Is your commercial printing business ready for the 3D Printing revolution?

Matt Belo.
Matt Belo.

Here, Matt Belo, Brand Manager and Prosumer Solutions specialist at Objex Unlimited 3D Printing Studio in Toronto, presents key questions you’ll need to answer if you’re going to incorporate 3D Printing into your current product and service mix – as well as suggestions to move forward. Regardless of what kind of printer you are – small quick-print shop, digital or offset printer, packaging printer, mailing & fulfillment house, print finishing specialist – you might want to check out what he has to say.

So is your commercial printing business ready for the 3D Printing revolution? Well, with a good partner, the answer is definitely “yes!” Of course, for many print and graphics firms, 3D can be an intimidating field to enter. Once you discover what lies beyond the plastic and consumer-level “toy-maker” printers, there’s a world of sophisticated machines that can print functional end-user parts, full-colour 3D models and everything in between!

The ProJet 3500 HDMax 3D Printer is part of the ProJet 3500 Series, one of the most flexible and more affordable 3D Printers on the market.
The ProJet 3500 HDMax 3D Printer is part of the ProJet 3500 Series, one of the most flexible and more affordable 3D Printers on the market today.

The capital investment

First, decide if you’re 3D printing in-house or partnering with an existing 3D Print Service Bureau for production. If you decide to go in-house, make sure you understand your capital investment and estimated cash flow from print production. Depending on the type of technology, size, materials and other factors, a professional-level 3D Printer can range from tens of thousands to hundreds of thousands of dollars. But don’t panic! A good entry-level “pro-sumer” device is $3,000 to $5,000 – but you’ll likely be limited in print size, speed and capabilities. If all of this seems daunting to you, partner with a 3D Print Service Bureau that can provide production and design services until you decide your own particular business and customer needs based on projected business coming in. They can help you test a few different technologies, then set up and train you and your staff on equipment and software that’s the best fit for your business and clients. Best of all, there’s little to no cost to start offering these services to your customers right away.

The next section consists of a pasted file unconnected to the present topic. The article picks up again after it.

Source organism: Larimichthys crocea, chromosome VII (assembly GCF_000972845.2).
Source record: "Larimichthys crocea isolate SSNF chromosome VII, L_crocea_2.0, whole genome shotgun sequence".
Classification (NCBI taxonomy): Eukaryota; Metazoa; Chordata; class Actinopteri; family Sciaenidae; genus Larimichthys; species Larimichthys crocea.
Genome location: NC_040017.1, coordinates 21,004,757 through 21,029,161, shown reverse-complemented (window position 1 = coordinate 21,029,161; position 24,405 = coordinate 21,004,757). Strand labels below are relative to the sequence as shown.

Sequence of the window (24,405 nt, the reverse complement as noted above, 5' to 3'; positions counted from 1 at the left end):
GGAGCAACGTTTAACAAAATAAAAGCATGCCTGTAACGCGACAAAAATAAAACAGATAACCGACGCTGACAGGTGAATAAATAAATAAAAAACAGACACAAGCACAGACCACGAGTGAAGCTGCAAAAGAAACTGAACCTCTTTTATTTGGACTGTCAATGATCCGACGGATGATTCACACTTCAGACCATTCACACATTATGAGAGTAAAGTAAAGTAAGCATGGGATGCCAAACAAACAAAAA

Outsourcing: A smart way to start

There are already full-service 3D Print Service Bureaus out there that have their equipment running each and every day and know the machines inside and out. They can tackle tricky scan and design issues, address print problems and make sure you’re receiving the best print quality possible. Look for a full-service bureau that can also handle design, scanning and other important services. It’s likely your customers will need help building their files or capturing the geometry of already existing objects – and having access to high-end scanners and design services is essential to building a successful 3D Print file.

Choosing a 3D Print partner for the full-service solution

First, make sure to visit their facility and observe how many different printers and technologies they have. If they only have one or two types of printers or scanners, they’re likely to recommend whatever technology they specialize in without much thought – even if it isn’t your best option. Second, ask a lot of questions. Make sure they’re willing to invest in the newest technologies and give you quick access to them. Finally, see if they’re using their printers frequently. It’s easy to keep a display model around. But if they can’t keep their own printers running constantly, be suspicious. It takes a lot of 3D prints to learn about the printing equipment inside and out – so there’s a huge benefit with leveraging your partner’s experience.

While there’s an assortment of 3D Printer resellers out there that might sell you a big, expensive “box” then leave you on your own, a good 3D Print Service Bureau that wants your repeat business will offer several different machine options, while educating you on the process. Only when you’re ready, they’ll set up and train you and your staff on a printer you’ll be 100% confident to purchase and operate, while being there to provide ongoing tech support. They should also give you production and finishing tips that will separate you from your competition.

You decide – but don’t get left behind

3D Printing is already generating additional revenue for commercial printers and other graphic arts facilities. Once you see for yourself how the technology can add additional profits and win over new customers, then you can decide whether or not you’d like to start moving your 3D print production totally in-house.




Tony Curcio is the editor of Graphic Arts Magazine.